This is reinforced by the drabness of the set design. Christopher Oram has chosen to very literally reflect in the set the Prologue’s question of whether ‘can this cockpit hold / The vasty fields of France? or may we cram / Within this wooden O the very casques / That did affright the air at Agincourt?’ [I.i], and made the stage in the style of a cockpit. As a result we have the most Spartan of sets, wooden slats that have been distressed to an extent that they wouldn’t seem out of place lining the kitchen floor in an Islington show home.
There is versatility to the design but it also seems like an excuse, which recurs throughout the production, to avoid asserting an overarching sense of purpose to bind everything together. The Prologue is dressed in modern clothes, which is understandable apart from the fact that he also doubles as a boy slaughtered by the French army whilst in the same costume, before reappearing at the end to close the play. The rest of the costumes are traditional; all britches and jerkins and the occasional codpiece. There is nothing wrong with presenting traditional Shakespeare but it does add to the slightly soporific air that settles over proceedings.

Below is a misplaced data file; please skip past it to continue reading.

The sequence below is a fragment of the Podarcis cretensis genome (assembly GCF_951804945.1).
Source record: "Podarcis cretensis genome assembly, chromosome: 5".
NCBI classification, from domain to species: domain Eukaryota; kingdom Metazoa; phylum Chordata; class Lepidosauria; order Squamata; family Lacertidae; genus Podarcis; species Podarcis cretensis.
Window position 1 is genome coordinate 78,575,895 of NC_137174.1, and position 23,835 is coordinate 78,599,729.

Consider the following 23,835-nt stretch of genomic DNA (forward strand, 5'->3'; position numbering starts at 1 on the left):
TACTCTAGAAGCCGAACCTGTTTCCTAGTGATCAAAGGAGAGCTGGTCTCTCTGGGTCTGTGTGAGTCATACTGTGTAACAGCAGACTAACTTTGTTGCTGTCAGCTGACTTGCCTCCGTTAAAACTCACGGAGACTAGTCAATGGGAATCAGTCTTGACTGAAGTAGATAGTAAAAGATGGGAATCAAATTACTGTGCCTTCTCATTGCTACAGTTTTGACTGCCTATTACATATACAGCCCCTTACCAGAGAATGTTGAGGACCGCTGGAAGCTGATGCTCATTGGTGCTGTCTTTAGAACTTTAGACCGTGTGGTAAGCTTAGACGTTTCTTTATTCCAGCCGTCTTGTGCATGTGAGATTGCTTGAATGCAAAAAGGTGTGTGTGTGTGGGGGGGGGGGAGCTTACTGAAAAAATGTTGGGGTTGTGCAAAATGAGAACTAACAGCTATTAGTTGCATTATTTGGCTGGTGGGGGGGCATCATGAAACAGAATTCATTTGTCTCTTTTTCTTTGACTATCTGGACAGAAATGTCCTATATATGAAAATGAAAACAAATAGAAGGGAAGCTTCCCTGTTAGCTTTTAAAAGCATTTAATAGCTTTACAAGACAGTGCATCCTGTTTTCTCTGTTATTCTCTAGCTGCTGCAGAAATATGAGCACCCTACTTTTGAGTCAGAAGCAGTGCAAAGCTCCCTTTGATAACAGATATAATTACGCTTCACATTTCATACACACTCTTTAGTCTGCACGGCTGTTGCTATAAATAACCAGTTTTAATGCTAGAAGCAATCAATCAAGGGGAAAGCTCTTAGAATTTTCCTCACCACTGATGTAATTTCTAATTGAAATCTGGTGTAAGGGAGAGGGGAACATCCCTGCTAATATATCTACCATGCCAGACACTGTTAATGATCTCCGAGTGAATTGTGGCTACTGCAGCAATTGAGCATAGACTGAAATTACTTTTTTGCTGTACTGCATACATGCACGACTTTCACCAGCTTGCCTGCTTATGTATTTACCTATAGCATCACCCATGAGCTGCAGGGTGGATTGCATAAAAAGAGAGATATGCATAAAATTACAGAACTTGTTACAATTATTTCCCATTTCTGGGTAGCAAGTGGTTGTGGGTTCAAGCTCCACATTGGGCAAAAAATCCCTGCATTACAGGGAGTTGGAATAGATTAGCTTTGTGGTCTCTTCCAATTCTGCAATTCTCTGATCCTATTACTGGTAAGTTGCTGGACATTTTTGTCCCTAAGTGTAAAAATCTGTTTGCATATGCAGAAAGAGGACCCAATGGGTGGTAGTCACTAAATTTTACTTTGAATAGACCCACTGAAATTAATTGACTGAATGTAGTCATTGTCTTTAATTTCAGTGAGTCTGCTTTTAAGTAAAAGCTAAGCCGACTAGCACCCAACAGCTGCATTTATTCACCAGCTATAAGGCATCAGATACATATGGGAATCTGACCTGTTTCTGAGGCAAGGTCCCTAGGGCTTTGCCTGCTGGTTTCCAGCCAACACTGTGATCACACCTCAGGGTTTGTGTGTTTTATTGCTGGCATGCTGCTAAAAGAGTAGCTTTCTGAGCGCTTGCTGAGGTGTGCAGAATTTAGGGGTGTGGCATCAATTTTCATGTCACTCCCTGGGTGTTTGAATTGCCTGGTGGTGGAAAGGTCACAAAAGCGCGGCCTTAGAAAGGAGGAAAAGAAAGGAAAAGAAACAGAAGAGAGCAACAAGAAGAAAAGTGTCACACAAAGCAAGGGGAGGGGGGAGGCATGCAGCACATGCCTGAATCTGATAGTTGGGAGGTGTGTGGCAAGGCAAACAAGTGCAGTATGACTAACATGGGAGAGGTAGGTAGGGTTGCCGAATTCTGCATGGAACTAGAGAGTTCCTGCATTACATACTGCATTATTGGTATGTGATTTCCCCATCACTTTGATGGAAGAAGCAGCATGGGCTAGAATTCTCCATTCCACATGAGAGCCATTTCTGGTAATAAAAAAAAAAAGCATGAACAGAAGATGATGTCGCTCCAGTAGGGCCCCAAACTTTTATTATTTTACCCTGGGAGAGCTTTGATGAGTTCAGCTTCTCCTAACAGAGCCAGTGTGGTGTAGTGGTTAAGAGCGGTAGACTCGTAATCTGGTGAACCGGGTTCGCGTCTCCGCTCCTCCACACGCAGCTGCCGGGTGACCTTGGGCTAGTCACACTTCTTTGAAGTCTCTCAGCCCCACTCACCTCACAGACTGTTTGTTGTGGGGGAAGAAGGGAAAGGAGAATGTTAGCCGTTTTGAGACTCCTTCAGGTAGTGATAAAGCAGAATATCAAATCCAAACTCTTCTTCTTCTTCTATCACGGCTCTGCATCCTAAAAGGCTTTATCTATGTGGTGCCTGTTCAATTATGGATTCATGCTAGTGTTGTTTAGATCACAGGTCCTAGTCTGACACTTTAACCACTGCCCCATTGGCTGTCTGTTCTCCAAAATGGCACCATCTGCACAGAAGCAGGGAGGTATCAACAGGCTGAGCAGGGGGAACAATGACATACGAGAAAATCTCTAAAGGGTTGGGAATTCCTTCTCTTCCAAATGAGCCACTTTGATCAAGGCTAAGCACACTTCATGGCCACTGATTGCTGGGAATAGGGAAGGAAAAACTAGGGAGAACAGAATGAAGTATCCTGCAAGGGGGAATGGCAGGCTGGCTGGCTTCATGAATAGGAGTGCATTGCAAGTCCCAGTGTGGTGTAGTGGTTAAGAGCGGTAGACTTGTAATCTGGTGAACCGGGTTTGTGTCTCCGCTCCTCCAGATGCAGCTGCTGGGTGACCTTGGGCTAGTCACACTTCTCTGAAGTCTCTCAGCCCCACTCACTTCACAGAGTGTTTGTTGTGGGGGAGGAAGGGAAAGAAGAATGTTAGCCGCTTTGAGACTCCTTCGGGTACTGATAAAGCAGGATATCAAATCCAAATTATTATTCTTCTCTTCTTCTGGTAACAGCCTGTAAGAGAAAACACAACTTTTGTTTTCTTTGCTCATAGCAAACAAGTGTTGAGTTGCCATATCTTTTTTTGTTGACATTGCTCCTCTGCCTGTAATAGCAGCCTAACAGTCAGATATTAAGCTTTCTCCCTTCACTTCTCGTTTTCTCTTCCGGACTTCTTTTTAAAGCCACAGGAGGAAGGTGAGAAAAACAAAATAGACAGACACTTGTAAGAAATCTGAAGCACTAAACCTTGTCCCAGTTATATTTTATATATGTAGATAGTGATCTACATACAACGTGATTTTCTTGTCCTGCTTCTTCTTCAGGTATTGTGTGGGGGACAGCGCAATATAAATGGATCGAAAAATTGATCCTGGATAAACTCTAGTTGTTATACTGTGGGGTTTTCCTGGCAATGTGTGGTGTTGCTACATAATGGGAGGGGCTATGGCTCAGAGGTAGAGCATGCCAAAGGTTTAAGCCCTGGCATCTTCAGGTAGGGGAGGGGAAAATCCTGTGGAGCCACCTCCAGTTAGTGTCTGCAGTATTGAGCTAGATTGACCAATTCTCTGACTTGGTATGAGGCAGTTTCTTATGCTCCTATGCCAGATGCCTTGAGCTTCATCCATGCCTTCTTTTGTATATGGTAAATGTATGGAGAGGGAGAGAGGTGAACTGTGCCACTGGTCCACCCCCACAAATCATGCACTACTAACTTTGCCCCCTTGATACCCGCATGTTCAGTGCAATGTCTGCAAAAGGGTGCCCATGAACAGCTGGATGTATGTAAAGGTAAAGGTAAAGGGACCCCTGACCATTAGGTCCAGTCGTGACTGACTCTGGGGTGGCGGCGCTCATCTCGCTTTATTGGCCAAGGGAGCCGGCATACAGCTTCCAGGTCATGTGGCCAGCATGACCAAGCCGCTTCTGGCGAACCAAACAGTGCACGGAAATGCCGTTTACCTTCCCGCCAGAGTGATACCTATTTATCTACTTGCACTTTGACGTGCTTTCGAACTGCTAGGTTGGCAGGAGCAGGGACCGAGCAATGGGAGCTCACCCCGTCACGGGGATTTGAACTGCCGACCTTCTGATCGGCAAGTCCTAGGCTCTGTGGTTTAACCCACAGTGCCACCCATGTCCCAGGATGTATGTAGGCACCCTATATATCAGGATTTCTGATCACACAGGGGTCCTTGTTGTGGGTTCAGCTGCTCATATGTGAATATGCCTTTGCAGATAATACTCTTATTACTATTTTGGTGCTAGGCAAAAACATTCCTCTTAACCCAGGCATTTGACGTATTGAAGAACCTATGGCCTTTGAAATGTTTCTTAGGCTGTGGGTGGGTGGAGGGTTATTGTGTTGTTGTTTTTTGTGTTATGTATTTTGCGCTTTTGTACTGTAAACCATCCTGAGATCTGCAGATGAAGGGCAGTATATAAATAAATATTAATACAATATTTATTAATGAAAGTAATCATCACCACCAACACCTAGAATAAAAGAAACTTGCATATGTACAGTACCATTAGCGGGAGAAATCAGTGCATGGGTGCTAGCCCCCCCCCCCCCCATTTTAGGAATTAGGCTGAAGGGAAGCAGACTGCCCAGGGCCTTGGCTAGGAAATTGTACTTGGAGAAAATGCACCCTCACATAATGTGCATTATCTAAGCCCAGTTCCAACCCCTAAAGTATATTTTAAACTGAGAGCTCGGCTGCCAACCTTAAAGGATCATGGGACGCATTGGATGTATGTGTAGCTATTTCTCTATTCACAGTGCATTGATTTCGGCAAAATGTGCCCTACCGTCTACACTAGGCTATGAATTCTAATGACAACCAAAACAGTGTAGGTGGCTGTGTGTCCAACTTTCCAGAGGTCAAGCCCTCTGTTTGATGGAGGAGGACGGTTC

The curious nature of the play continues throughout, with long scenes in French that provide a comic highpoint, and a monologue from the King of France that rivals Canterbury in its unforgiving nature, containing, as it does, six lines dedicated to the naming of the French aristocracy. The play does not even end, as you would expect, in the aftermath of Agincourt but several scenes and many minutes later with the joining of the French and English kingdoms in marriage.